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Long-Distance Dating

This experience dating long-distance has grown both of us in our trust in the Lord and the things that He is doing.

One year ago, on Easter, I went to the home of a couple from my church for a potluck dinner. I ended up sitting next to a guy named Andrew, who was in town visiting a friend who attended my church. Andrew and I started talking about our favorite TV shows, and I told him that he had to start watching Friday Night Lights. (I am also telling you — if you haven’t already watched it — you have to start watching Friday Night Lights.)  We talked about all kinds of things, but most importantly, we laughed. We chatted for a long time that day, and ended up being at the same gathering again that night. Andrew asked if I might want to hang out a couple of days later, and we spent the day getting brunch, going to Target, watching Friday Night Lights, and going to the park. The next morning, we went out for breakfast again. It was great. I had never connected with a guy so quickly or easily. He was so funny, and we had a ton in common. It seemed meant to be.

Then he went back to Canada.

Yes, this great guy I’d met and connected with and loved getting to know, was Canadian. We had a fun couple of days, but I figured I’d never hear from him again. But then he sent me a Facebook message. And a few texts. Then he called, and we began Skyping. Pretty soon, he told me he wanted to come visit me during the summer. Last July, we became “official” (on Facebook and everything), and we have spent the past eight and a half months dating long-distance.

In case you’re considering a long-distance relationship, here are some things that I’ve learned or noticed along the way:

Long-distance dating isn’t ideal. But it is possible.

Andrew and I both had our hesitations about committing to a long-distance relationship. It seemed challenging, and neither of us knew how things would work out. But when we decided to date last summer, we both agreed that we would take things one step at a time. We didn’t have to have everything figured out to move forward. We planned out the next few times we would see each other, we talked about how often we wanted to communicate, and we went from there.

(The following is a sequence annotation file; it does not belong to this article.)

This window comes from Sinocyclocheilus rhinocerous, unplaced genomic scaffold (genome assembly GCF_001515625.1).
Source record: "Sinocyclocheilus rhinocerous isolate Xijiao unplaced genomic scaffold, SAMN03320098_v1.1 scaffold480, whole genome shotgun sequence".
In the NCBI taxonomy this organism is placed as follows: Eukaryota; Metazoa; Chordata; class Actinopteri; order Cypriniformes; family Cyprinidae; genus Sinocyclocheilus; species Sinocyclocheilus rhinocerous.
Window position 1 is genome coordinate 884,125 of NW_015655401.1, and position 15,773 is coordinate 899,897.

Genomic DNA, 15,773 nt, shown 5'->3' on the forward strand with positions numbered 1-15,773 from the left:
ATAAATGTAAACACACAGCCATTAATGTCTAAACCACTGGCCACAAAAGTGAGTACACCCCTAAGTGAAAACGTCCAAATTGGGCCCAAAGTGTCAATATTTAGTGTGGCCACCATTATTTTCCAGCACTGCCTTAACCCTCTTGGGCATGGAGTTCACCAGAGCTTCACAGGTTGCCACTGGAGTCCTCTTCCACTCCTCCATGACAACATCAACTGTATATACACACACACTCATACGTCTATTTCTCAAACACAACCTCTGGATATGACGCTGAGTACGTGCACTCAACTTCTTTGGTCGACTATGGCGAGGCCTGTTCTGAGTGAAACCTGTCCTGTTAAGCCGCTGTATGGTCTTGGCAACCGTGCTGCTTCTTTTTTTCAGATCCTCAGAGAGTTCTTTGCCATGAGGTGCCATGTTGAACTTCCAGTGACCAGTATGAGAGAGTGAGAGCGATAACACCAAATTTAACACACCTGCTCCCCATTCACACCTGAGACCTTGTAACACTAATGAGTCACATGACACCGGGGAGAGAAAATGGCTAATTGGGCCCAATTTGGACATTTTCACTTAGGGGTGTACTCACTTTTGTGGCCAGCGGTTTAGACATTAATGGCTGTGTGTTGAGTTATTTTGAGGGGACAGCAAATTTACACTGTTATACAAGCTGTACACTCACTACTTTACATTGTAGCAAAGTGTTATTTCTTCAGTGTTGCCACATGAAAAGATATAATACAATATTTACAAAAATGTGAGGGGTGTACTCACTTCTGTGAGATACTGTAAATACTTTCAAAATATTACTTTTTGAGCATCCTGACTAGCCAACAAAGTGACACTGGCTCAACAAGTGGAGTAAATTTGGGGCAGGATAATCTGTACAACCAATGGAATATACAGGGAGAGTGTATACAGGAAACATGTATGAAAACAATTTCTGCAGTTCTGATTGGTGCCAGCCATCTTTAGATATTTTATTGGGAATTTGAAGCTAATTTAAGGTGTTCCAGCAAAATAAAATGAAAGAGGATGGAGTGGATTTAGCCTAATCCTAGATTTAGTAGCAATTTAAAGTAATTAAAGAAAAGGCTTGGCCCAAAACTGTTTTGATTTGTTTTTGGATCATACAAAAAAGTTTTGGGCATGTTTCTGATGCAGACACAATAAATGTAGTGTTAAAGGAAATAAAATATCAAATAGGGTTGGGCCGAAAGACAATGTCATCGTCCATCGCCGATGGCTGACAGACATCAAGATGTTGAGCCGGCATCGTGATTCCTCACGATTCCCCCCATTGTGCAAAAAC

Be grateful for modern technology.

This past year, I’ve often thought about people who used to communicate solely through letters. I don’t know if I could have done it! Andrew and I live in the same time zone, which I have been so grateful for. I spent part of last summer in Israel, and that time difference made communication such a challenge. We try to connect almost every day by either talking on the phone or video chatting. I’ve never been a huge phone person, so I wasn’t too excited about that aspect of the relationship. But I’ve gotten used to it, and it’s worth it in order to connect with someone you care about. I like FaceTime the best because it’s nice to be able to see one another — it feels more like you’re actually spending time together.

See each other when you can.

Andrew and I have actually been really blessed with the amount of time we’ve been able to spend together. We spent three weeks together last summer, and then connected for Canadian Thanksgiving (it’s in October!), American Thanksgiving, Christmas, a quick, surprise visit in March, and then a couple of weeks ago at Easter. We’ve both spent a lot of money on plane tickets this year, which is tough, but it’s been worth it to have time together. I always have a bit of an adjustment period before, during and after each visit. In the time in between visits, I get pretty used to life on my own. Then we see each other and adjust to being together. Then he leaves or I leave, and I get sad and miss him. Then eventually I get used to life on my own again. It’s a bit of a vicious cycle, but after the first couple of visits, I knew what to expect.

Take things at your own pace.

It’s easy to feel pressure to know exactly what’s going on or to have everything figured out — long-distance or not. But there’s a bit of added pressure when dating long-distance, because at some point, someone has to move or something has to change. But I’ve learned that it’s so important to communicate and to go with the flow. Our relationship has grown so much in the past year, even though we’ve been apart. We are figuring things out together, and it’s been a really cool process.

Don’t be long-distance forever.

Andrew and I both knew that this past year would be spent apart. He teaches high school, and I was finishing my last year of grad school. I’ll be graduating in May, and I’m planning to spend the summer in Canada. It’s a great next step for us, and I’m really excited for us to have some “normal” life together. (We’ve gotten really good at holidays together.) I’m sure there will be new things to navigate this summer, but I’m grateful that we’ve built such a strong foundation through our long-distance time this past year.

Ultimately, I have known, since the day I met Andrew, that the Lord has been deeply involved in this process. There’s still stuff to figure out, but we both trust that God is good. And this experience has grown both of us in our trust in the Lord and the things that He is doing.

Have any of you dated long-distance? What was your experience? What did you learn?

Copyright 2013 Denise Morris Snyder. All Rights Reserved.

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About the Author

Denise Morris Snyder

Denise Morris Snyder is a mom, wife and part-time discipleship pastor at CrossRoads Church in Red Deer, Alberta, Canada. She previously worked as an editor for Focus on the Family and a writer for David C Cook. She has her Master’s in Old Testament Biblical Studies from Denver Seminary.

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